December 4, 2023 – The unfiltered story of a city under siege is captured by a determined news crew, the only one to stay inside the Ukrainian city of Mariupol after the Russian shells and bombs started falling in 2022. The Ukrainian Associated Press crew luckily survived the siege for 20 days, and managed to smuggle out video proof of Russian war crimes past numerous Russian checkpoints.
The story revealed by these videos and images is one of brutal inhumanity, and the collapse of civilization inside the city. Anyone who wants to know the truth about Vladimir Putin, war crimes, and the war in Ukraine can do so by getting off social media and opinion-driven news sources, and watch this movie. It graphically shows the brutality of this war, and the cost of it.
Mstyslav Chernov serves as narrator, writer, director and cameraman in this film, aided by the rest of his crew, including photographer Evgeniy Maloletka. The movie is put together from footage taken in the war by Chernov and others, as well as stock footage from a variety of other sources. Original music is from Jordan Dykstra. The movie is a production of the Associated Press and PBS Frontline (WGBH Foundation). I watched it for free on YouTube.
The war in Ukraine has faded into the news background of the Israeli-Gaza war recently. The scale of the Russia-Ukrainian war is much larger, with an estimated 20,000 killed in Mariupol alone. The Hamas attack on Israel on November 7 resulted in about 1,650 people killed or taken prisoner on the Israeli side of the war. To date, the death toll of Palestinians is many times that. Nevertheless, American politicians, and the public, support aid to Israel more strongly than aid to Ukraine.
Russia seems to have a winning propaganda strategy, using proven social media methods, with a big assist from the influential pro-Russian politician, Donald Trump.
The videos and still photos captured by Chernov and his crew during the siege of Mariupol are often disturbing. This is not a movie for children, mainly because of the number of dead and wounded bodies adults in it. The movie also shows people looting stores in Mariupol.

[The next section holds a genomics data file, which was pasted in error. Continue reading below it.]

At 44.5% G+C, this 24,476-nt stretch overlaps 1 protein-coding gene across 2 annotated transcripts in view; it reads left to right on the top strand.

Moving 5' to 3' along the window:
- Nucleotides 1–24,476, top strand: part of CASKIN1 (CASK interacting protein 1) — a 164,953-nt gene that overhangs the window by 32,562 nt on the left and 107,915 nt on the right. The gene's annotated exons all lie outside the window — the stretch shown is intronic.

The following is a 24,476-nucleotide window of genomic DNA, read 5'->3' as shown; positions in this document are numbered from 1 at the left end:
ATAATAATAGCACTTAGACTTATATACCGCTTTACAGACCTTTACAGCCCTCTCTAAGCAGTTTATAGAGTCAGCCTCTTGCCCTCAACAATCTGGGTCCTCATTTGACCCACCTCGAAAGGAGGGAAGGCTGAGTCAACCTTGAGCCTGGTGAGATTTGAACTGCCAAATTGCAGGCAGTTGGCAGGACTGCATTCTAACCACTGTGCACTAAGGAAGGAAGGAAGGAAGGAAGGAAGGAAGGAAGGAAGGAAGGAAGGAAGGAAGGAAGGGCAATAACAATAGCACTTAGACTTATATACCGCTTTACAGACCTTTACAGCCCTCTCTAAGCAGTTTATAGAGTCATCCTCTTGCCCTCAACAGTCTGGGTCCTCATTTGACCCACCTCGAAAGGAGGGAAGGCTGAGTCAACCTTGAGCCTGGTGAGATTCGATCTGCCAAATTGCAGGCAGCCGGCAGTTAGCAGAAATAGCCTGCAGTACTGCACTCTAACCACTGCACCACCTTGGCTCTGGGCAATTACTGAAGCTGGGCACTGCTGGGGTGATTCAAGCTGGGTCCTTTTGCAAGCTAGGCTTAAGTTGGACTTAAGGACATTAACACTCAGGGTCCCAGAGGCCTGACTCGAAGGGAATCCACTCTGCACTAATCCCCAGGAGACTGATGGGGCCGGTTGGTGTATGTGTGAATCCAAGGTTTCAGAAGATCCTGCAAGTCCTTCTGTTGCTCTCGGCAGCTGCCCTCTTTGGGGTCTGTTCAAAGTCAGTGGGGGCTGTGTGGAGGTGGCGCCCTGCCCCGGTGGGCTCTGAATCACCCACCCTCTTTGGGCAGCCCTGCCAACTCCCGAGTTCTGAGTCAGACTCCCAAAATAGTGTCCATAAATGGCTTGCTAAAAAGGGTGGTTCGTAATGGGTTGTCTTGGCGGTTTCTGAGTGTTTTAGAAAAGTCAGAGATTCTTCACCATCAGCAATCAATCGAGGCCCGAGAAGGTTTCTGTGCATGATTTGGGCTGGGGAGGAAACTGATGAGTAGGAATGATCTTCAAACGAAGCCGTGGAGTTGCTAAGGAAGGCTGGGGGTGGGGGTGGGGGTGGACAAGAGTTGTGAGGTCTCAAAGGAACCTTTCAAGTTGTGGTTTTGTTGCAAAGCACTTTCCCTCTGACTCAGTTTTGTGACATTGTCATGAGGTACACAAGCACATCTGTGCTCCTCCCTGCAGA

One young boy is shown wheeling his loot along the street in a stolen office chair. The loot is from an electronics store. He says that a bomb landed near friends who were with him, and he doesn't know if any of them survived. In another scene, a man weeps over the body of his son, killed when a bomb blew off his legs during a soccer game.
In another scene, a man named Alexander Imanov, who is wheeling belongings down the street, is interviewed. He says he is moving to his wife's place, because his house was destroyed in the war. When asked how he will avoid the gunfire he shrugged and said, “What are you going to do? They're shooting and I'm walking. That's it.”
One of the few positive scenes amidst the horror of a Ukrainian hospital bombing, is of a survivor, who lost part of her foot in the hospital bombing, successfully giving birth to an apparently healthy baby in another hospital, operating under desperate circumstances. Other parents are seen bitterly grieving over children killed in the war.
Chernov and his team operate under increasingly difficult circumstances with only one place in Mariupol with internet service, and few places to charge their equipment. One charging station is being used to recharge cell phones, now used only for lighting in basements where survivors hide for shelter.
At last, Chernov and his team are rescued by Ukrainian soldiers, who inform them that they are behind enemy lines. A driver and his family accept the risk of driving the journalists out of the city in a Red Cross convoy. They hide their cameras under the seat of the car and make their getaway, while many other people are left behind.
The attitude of the Ukrainian soldiers changes drastically during the 20 days. At first, they refuse to be filmed by the journalists and curse them. At the end, soldiers willingly make statements on camera, in full view, attesting to the horrors of the siege. The soldiers want everyone to see what is happening in Mariupol and they do their best to save the journalists and get them to safety to tell their stories.
The wars in Ukraine, dating back to 2014, have resulted in the deaths of 17 journalists, six of them Russian, four are Ukrainians, the rest are American, Italian, Lithuanian, Irish and French journalists. It has always been dangerous to be a war correspondent, and wars in the 21st Century are no less dangerous to those covering them. The courage of the Ukrainian AP newsmen who braved the dangers of Mariupol is exceptional, a tribute to war journalists everywhere.
This movie is a blistering indictment of war in general, as well as the crimes committed by the Russian army during the siege of Mariupol. It also shows the incredible waste of war, not just in terms of lives lost, but in terms of property damage (an estimated 95 percent of Mariupol was destroyed in the war). This movie is what journalism is all about. It rates an A.
Click here for links to places to buy or rent this movie in digital formats, or to buy the soundtrack, posters, books, even used videos, games, electronics and lots of other stuff (no extra charges apply). I suggest you shop at least two of these places before buying anything. Prices seem to vary continuously. For more information on this film, click on this link to The Internet Movie Database. Type in the name of the movie in the search box and press enter. You will be able to find background information on the film, the actors, and links to much more information.